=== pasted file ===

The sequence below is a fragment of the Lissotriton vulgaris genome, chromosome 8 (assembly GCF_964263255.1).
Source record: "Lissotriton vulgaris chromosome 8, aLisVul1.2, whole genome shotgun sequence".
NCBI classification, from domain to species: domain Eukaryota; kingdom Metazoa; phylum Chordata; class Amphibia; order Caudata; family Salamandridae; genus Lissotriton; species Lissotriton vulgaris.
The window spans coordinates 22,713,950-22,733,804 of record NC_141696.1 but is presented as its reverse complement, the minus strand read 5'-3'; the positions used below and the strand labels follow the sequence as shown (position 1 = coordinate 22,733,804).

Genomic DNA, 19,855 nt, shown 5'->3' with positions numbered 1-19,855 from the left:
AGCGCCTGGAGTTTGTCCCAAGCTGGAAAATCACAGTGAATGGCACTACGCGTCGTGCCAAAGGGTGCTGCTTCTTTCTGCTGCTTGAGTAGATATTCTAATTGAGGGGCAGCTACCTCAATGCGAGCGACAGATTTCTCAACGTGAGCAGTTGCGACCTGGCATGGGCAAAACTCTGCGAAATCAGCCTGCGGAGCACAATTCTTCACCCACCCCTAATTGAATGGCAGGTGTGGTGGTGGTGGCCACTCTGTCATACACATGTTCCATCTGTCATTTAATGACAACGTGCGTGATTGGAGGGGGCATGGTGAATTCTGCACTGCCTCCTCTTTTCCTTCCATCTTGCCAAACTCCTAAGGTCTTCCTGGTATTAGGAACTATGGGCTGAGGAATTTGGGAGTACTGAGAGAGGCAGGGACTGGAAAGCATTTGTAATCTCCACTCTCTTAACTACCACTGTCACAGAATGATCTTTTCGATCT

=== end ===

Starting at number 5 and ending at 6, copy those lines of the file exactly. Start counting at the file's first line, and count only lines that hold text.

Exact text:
Genomic DNA, 19,855 nt, shown 5'->3' with positions numbered 1-19,855 from the left:
AGCGCCTGGAGTTTGTCCCAAGCTGGAAAATCACAGTGAATGGCACTACGCGTCGTGCCAAAGGGTGCTGCTTCTTTCTGCTGCTTGAGTAGATATTCTAATTGAGGGGCAGCTACCTCAATGCGAGCGACAGATTTCTCAACGTGAGCAGTTGCGACCTGGCATGGGCAAAACTCTGCGAAATCAGCCTGCGGAGCACAATTCTTCACCCACCCCTAATTGAATGGCAGGTGTGGTGGTGGTGGCCACTCTGTCATACACATGTTCCATCTGTCATTTAATGACAACGTGCGTGATTGGAGGGGGCATGGTGAATTCTGCACTGCCTCCTCTTTTCCTTCCATCTTGCCAAACTCCTAAGGTCTTCCTGGTATTAGGAACTATGGGCTGAGGAATTTGGGAGTACTGAGAGAGGCAGGGACTGGAAAGCATTTGTAATCTCCACTCTCTTAACTACCACTGTCACAGAATGATCTTTTCGATCT